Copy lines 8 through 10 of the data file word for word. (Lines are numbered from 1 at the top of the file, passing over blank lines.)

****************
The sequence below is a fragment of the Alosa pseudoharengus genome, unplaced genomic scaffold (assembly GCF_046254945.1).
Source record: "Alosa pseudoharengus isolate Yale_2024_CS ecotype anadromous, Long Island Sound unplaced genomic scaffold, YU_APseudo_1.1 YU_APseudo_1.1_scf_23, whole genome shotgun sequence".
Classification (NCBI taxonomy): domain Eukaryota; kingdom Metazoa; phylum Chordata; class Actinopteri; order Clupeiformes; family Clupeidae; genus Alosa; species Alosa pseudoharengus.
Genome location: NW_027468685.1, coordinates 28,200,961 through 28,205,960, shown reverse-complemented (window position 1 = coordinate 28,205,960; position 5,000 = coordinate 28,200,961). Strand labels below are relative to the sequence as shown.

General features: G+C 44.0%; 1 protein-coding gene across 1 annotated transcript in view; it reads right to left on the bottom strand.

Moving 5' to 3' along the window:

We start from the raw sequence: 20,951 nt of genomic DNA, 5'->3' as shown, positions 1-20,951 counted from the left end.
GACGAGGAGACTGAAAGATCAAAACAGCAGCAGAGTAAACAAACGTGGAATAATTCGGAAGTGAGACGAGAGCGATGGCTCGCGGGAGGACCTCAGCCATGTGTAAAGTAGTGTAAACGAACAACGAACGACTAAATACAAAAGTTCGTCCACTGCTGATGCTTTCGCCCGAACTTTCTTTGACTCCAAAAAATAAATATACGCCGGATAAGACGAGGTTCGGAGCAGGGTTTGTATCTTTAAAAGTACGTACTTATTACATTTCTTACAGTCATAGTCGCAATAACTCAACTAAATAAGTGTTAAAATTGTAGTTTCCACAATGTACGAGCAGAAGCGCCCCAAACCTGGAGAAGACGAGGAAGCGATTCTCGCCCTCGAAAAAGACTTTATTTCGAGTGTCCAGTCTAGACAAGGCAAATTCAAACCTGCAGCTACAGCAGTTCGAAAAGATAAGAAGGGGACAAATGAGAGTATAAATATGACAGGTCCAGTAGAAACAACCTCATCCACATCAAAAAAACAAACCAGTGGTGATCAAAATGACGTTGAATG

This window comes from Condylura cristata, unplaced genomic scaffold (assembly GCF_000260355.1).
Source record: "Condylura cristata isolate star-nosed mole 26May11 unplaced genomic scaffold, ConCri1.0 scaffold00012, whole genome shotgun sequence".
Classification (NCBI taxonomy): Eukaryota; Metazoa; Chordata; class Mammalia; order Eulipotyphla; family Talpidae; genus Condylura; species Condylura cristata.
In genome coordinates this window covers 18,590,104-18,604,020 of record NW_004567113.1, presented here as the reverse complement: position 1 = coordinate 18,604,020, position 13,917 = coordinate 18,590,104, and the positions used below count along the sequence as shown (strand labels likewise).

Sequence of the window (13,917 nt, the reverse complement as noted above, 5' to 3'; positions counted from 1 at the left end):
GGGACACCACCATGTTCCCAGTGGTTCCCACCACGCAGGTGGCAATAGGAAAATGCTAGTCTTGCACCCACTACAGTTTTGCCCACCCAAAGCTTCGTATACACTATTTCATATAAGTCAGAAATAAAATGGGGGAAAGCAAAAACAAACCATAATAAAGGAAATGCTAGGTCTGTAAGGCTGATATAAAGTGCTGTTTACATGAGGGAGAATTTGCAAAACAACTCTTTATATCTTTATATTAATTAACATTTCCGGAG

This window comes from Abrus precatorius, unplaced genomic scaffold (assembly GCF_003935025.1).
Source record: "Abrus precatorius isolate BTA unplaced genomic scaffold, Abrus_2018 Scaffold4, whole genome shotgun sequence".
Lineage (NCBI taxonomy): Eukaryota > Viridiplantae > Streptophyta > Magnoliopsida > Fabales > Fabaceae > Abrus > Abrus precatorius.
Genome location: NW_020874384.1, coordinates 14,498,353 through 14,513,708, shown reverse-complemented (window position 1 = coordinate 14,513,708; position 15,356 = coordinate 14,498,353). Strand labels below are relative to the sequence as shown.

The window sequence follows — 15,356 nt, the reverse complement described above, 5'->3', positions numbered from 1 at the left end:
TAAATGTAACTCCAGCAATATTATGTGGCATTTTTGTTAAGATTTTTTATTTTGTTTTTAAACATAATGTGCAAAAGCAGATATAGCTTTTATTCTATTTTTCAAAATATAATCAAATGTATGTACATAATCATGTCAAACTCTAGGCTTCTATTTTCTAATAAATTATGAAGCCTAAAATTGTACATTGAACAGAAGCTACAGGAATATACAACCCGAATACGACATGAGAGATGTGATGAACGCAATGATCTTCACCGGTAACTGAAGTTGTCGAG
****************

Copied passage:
GACGAGGAGACTGAAAGATCAAAACAGCAGCAGAGTAAACAAACGTGGAATAATTCGGAAGTGAGACGAGAGCGATGGCTCGCGGGAGGACCTCAGCCATGTGTAAAGTAGTGTAAACGAACAACGAACGACTAAATACAAAAGTTCGTCCACTGCTGATGCTTTCGCCCGAACTTTCTTTGACTCCAAAAAATAAATATACGCCGGATAAGACGAGGTTCGGAGCAGGGTTTGTATCTTTAAAAGTACGTACTTATTACATTTCTTACAGTCATAGTCGCAATAACTCAACTAAATAAGTGTTAAAATTGTAGTTTCCACAATGTACGAGCAGAAGCGCCCCAAACCTGGAGAAGACGAGGAAGCGATTCTCGCCCTCGAAAAAGACTTTATTTCGAGTGTCCAGTCTAGACAAGGCAAATTCAAACCTGCAGCTACAGCAGTTCGAAAAGATAAGAAGGGGACAAATGAGAGTATAAATATGACAGGTCCAGTAGAAACAACCTCATCCACATCAAAAAAACAAACCAGTGGTGATCAAAATGACGTTGAATG

This window comes from Condylura cristata, unplaced genomic scaffold (assembly GCF_000260355.1).
Source record: "Condylura cristata isolate star-nosed mole 26May11 unplaced genomic scaffold, ConCri1.0 scaffold00012, whole genome shotgun sequence".